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Stop Touching Your Face

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Republican Ohio House representative Jim Jordan, everyone.
Republican Ohio House representative Jim Jordan, everyone.
Photo: Getty Images

The new decade has brought along a SARS-like, pneumonia-causing coronavirus that’s already sickened at least 9,000 people and killed over 200 worldwide. If you’re scared about threats like the Wuhan virus, then there’s one very easy thing you can start doing for the sake of your health and others—stop touching your face!

When we rub our faces all willy nilly, we can contaminate our bodies with the potentially dangerous germs picked up from surfaces our hands recently touched. These fomites—another name for infectious surfaces or objects—can carry invisible bits of poo and snot left behind by a person careless about their hand washing.


And while, yes, you’ve probably been told not to touch your face since you’re a kid, it’s apparently wisdom that is often forgotten (including by this author).

A small study in 2015 estimated that people touch their face on average 23 times an hour, with a little less than half of these touches involving the “mucosal” areas of our face, like our mouth, nose, and eyes. Another study in 2013 found that people on public transit touch surfaces where germs could be located an average 3.3 times an hour, while also touching their mouths and noses an average 3.6 times an hour. These parts of our face are incidentally the perfect conduit for countless germs, including the new coronavirus, to enter and infect the body.


Currently, the Wuhan virus isn’t something to fear for people living in most of the world, including North America—but diseases like the flu are definitely here. In what might be considered a mild season in the U.S. this year, the flu virus has already sickened more than 19 million people, hospitalized over 180,000, and killed upwards of 10,000. It’s not just flu, either. Here’s a very short list of other diseases spreadable through face touching that sicken lots of Americans every single year:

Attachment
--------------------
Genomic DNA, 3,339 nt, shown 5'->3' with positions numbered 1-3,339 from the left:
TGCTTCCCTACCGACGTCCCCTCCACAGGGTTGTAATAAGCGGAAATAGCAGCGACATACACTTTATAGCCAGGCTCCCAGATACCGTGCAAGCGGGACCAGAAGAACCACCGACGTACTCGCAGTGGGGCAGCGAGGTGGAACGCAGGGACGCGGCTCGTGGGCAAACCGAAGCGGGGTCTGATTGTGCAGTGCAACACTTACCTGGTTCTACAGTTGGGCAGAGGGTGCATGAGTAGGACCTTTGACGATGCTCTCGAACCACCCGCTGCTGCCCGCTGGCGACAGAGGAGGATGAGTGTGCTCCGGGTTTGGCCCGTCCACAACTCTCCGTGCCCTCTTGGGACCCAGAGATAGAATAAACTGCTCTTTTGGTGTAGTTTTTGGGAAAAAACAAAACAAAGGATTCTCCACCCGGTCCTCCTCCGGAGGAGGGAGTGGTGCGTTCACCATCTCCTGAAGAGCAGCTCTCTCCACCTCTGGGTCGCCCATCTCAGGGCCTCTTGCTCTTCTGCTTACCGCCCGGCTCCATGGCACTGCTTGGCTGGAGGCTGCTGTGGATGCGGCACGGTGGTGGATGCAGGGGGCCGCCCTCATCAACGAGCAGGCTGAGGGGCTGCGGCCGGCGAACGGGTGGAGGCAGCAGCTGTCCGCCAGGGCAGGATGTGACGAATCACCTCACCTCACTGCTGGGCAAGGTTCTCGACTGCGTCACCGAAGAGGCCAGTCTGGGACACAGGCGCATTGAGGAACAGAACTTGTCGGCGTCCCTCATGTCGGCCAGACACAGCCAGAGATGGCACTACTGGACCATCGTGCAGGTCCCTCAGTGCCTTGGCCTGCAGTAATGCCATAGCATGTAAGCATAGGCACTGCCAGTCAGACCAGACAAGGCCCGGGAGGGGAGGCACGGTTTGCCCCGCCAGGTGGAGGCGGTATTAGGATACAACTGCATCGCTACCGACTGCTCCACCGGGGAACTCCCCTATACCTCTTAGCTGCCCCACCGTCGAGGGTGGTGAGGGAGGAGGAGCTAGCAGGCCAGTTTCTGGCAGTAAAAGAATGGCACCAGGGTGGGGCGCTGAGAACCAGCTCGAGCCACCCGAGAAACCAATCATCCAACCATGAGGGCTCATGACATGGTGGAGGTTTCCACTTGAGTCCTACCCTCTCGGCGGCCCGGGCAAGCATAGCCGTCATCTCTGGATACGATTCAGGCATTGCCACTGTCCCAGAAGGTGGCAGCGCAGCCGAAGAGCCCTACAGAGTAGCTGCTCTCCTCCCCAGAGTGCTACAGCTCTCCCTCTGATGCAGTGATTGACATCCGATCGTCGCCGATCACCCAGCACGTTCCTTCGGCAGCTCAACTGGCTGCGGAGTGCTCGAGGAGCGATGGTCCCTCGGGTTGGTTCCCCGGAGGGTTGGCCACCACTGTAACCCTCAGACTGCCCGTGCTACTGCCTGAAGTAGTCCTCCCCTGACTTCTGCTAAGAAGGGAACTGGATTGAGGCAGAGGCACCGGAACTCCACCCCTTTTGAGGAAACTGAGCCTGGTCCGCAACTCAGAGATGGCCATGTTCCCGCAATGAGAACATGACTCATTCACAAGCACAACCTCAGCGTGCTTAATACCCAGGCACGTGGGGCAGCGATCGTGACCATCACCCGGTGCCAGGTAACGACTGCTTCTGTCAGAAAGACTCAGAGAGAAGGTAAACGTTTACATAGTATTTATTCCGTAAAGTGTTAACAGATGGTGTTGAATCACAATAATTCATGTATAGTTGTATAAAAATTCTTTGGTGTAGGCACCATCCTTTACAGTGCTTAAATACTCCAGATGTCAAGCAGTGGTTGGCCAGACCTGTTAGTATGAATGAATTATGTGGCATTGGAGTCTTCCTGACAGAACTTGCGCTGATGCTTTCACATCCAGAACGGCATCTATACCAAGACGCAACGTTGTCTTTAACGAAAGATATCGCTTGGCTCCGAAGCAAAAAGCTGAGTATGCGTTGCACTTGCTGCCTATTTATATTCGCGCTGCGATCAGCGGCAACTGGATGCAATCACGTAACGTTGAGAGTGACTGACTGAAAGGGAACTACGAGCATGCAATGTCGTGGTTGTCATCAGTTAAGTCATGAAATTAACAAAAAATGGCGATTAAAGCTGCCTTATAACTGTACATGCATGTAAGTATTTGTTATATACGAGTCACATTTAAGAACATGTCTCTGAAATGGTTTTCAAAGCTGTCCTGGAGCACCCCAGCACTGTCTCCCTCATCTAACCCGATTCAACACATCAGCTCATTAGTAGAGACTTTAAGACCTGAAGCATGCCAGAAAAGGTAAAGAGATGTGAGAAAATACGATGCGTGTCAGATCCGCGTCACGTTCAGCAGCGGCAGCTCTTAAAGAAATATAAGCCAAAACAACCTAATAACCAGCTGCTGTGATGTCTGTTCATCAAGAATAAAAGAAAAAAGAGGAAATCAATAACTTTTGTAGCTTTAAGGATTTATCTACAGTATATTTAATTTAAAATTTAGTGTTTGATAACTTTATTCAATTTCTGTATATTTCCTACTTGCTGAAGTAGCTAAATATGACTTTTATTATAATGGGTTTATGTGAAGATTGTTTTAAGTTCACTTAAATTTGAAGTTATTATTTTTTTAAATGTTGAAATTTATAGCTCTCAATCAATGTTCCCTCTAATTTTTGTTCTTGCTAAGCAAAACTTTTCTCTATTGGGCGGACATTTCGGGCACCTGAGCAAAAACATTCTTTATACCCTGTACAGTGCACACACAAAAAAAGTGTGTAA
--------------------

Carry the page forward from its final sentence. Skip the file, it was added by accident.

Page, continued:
Human nature being what it is, we can hardly expect people to stop touching their faces completely. But there’s plenty of good that can be done if we cut back on the habit and implement other ones, like frequent hand washing (with soap, for at least 20 seconds). A study in 2008 found, for instance, that people who reported rarely touching their faces were around 80 percent less likely to contract the seasonal flu compared to those with the highest levels of face-touching—odds that only got better if they also washed their hands a lot.

And while a face mask is unlikely to do much on its own for preventing any disease, including the new coronavirus, wearing one might at least remind you to keep your paws off your mug.


It’s a simple if mundane lesson to be learned, but one that will pay off no matter what happens with the Wuhan virus or any other emerging disease to come around, according to Robert Amler, a former chief medical officer at the CDC and dean of New York Medical College’s School of Health Sciences and Practice.

“There’s a lot of things about [the new coronavirus] we don’t really know. Meanwhile, things we do know is that people who are sick should not come to work or school; they should stay home. And people generally should wash their hands frequently and avoid touching their faces,” Amler told Gizmodo.